Passionfruit

Remember the passionfruit that stumped me (see here)?  A package recently arrived in the mail that answered all my passionfruit questions, and more!  It came stocked with 3 passionfruit recipes, ingredients to make the recipes (many of which I cannot find in Africa), goldfish crackers, dog treats, The Office trivia cards, a piece of synthetic turf, and an envelope full of red-only starbursts.  If the synthetic turf is any clue, this package was from my former coworkers at Alexandria Parks & Rec (park & rec humor is the best).  And special thanks to the person – you know who you are – who saved up all those red starbursts up for me.  They did not last long.

I first endeavored to make passionfruit gelee’s, but after purchasing eight passionfruits, I realized that I had confused the recipe with passionfruit mousse and decided to switch to that instead.  Plus, the mousse called for sweetened condensed milk and I really could not think of anything better than to scrape the leftover sweetened condensed milk directly from the can into my mouth.

Washing and bleaching the passionfruit

The man who sold me the passionfruits told me that he wanted to be my best friend.  I was OK with that, but not OK with him walking me home.  He also told me that if I wanted to use the fruit for juice (which I did) to wait a couple of days until the skin was wrinkled.  I followed his directions and sure enough, the fruit was quite juicy and separated from the skin without any problems.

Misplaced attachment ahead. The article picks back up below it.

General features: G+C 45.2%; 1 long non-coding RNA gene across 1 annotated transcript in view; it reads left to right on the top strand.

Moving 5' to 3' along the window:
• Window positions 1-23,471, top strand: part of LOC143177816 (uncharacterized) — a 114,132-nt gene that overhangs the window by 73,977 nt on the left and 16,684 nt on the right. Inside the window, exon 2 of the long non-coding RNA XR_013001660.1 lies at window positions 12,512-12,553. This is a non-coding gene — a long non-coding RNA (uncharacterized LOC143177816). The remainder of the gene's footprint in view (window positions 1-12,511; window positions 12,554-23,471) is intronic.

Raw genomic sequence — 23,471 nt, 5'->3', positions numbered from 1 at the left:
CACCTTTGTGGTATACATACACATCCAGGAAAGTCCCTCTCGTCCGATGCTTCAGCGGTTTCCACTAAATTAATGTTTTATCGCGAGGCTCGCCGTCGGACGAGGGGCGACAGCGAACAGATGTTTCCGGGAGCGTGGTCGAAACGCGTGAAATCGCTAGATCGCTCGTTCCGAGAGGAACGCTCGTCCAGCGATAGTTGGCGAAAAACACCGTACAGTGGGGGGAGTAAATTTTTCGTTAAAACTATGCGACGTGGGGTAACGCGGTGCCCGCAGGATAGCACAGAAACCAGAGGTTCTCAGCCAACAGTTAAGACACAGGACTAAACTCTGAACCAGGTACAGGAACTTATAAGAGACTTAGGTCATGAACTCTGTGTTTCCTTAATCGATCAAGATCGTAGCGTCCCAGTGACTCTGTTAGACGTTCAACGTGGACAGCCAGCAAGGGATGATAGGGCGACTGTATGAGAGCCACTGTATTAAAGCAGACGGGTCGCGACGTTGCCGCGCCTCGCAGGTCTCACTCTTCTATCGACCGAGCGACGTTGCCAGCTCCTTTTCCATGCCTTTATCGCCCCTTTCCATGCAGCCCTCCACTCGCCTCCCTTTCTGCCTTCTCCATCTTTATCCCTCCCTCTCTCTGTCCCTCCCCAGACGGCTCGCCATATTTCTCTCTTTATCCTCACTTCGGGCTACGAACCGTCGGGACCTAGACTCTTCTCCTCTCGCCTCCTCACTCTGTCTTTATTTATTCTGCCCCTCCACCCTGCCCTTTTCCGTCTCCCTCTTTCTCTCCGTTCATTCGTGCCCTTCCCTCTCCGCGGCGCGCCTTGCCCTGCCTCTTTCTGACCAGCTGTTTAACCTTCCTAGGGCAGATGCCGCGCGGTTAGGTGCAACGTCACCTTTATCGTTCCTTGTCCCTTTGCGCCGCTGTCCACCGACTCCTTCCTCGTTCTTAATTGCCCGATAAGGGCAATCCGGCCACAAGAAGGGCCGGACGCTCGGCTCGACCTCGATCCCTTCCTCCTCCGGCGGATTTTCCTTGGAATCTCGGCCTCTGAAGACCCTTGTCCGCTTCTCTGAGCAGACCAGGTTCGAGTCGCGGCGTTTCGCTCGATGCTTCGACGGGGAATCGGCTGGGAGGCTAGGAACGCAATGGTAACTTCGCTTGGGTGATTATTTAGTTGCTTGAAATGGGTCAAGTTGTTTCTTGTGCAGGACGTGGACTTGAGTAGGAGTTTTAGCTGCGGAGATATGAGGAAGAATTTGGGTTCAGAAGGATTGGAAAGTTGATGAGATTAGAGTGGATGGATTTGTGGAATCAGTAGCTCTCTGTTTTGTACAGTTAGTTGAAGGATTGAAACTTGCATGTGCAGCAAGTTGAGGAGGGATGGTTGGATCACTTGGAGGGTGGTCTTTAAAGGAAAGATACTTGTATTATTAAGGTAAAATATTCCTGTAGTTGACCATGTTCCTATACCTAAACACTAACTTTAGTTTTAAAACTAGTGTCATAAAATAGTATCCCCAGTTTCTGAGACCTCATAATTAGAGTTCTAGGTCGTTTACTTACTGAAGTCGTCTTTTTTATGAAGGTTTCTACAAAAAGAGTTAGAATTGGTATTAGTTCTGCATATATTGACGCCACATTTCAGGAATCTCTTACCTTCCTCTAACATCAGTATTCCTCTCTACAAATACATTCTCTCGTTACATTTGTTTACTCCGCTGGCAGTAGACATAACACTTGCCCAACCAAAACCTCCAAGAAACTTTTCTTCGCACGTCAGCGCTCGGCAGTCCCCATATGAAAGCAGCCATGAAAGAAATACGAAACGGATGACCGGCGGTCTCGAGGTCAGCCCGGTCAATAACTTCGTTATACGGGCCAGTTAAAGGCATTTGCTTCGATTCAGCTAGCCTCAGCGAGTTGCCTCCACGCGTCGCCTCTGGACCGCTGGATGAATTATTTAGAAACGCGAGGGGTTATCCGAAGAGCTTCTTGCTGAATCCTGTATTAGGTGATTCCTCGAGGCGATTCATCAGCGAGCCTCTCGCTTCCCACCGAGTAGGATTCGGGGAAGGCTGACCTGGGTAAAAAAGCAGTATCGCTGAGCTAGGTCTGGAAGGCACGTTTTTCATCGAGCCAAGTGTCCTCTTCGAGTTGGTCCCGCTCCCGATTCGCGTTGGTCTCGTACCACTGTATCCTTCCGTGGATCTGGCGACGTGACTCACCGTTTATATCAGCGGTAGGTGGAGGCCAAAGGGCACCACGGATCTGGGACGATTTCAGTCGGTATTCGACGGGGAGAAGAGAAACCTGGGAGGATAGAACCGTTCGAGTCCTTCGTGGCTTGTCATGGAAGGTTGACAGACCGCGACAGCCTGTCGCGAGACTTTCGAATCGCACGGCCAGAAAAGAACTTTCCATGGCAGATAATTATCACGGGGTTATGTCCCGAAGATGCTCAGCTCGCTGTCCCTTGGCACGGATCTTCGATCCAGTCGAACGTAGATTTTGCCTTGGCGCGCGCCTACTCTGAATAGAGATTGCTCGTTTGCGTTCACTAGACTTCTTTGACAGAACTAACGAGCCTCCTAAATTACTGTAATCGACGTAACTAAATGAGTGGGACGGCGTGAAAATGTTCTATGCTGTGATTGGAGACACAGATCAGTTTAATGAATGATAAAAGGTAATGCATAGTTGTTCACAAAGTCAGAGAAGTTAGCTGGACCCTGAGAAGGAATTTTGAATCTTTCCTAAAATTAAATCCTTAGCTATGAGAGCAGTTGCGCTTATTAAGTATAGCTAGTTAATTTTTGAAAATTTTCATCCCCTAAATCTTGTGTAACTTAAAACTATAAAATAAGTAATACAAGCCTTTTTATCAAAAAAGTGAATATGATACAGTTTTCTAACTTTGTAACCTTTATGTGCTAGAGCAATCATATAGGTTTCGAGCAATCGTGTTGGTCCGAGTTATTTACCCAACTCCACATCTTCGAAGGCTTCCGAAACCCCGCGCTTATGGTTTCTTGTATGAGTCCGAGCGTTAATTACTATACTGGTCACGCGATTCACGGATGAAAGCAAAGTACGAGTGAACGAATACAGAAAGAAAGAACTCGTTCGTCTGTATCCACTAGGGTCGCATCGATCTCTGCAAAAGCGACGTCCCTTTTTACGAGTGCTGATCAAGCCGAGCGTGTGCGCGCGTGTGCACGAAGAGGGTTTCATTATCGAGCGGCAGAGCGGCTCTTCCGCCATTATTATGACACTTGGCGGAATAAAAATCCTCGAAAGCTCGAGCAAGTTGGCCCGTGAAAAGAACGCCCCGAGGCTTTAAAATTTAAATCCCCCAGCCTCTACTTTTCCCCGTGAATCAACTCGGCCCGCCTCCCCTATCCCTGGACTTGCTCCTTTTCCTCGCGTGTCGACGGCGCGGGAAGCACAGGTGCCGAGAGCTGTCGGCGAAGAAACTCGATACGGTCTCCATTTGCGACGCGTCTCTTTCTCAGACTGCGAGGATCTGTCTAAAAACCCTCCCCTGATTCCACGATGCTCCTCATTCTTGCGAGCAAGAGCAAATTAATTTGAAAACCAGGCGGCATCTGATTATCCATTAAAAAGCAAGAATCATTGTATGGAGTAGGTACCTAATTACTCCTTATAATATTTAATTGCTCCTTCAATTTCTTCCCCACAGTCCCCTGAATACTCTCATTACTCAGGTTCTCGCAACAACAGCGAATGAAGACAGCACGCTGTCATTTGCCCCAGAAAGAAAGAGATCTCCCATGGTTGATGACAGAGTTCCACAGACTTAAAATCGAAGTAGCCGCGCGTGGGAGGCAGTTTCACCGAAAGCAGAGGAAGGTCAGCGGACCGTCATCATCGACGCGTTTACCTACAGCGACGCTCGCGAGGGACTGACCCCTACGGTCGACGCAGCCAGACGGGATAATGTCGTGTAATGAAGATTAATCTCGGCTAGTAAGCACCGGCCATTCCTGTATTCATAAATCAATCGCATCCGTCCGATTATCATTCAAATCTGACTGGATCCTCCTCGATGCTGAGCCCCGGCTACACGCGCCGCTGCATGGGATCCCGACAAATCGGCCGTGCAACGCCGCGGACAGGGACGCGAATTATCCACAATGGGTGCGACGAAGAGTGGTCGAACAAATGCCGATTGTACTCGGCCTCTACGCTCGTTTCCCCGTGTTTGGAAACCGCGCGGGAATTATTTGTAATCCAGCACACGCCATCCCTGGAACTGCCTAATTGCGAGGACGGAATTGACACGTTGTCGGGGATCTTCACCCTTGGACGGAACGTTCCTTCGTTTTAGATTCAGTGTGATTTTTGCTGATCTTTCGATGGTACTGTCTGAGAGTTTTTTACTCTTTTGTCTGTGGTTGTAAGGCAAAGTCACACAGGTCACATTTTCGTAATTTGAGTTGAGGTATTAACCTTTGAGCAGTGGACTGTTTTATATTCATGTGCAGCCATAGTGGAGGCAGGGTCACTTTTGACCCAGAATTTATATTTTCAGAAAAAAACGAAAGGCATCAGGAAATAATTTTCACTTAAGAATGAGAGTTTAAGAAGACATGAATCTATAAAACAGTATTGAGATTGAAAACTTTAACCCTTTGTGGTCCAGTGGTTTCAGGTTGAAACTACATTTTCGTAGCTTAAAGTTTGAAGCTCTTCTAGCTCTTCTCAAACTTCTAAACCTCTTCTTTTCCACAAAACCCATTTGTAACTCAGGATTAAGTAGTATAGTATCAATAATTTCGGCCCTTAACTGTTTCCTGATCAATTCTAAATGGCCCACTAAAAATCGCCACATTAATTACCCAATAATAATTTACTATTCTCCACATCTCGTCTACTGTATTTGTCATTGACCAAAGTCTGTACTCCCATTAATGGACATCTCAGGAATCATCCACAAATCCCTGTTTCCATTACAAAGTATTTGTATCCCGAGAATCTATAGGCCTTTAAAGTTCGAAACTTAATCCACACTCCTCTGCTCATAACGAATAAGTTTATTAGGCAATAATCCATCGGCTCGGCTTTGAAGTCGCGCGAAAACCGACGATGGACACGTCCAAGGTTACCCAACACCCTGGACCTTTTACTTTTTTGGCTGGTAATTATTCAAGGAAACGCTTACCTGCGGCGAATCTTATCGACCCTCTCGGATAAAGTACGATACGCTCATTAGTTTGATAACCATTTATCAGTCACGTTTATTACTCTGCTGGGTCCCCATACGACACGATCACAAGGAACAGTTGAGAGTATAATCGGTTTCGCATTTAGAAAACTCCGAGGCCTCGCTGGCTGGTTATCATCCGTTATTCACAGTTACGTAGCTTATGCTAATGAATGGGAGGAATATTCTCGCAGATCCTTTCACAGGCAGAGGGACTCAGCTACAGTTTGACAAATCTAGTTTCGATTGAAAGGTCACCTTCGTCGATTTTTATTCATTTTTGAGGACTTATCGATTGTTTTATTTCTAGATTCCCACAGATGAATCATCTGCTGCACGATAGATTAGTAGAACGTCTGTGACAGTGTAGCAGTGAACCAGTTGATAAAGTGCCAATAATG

Removing the fruit from the skin and straining out the seeds (notice the skins have become very wrinkled)

It is hard to tell from the photograph, but the inside wall of the skin has little finger-like protrusions that grip the juicy seeds inside, almost like velcro.  With a little encouragement from a spoon, the seeds came right out.  I strained the seeds through wire mesh and used the remaining juice to make the mousse.  Though I discarded the seeds, they are edible and can be added to fruit salad for flavor and texture.

I added the juice to the sweetened condensed milk and then to whipped cream before separating the mixture into individual cups.  While waiting for mousse to chill in the fridge, I polished off the remnants of the sweetened condensed milk (this step is optional, although highly recommended).  The result was a yummy dessert that Matt actually ate and enjoyed, and then wanted another.  When it comes to desserts, that is a marriage first!

Thank you, Mama Isaac [Swahili name for a special coworker]!

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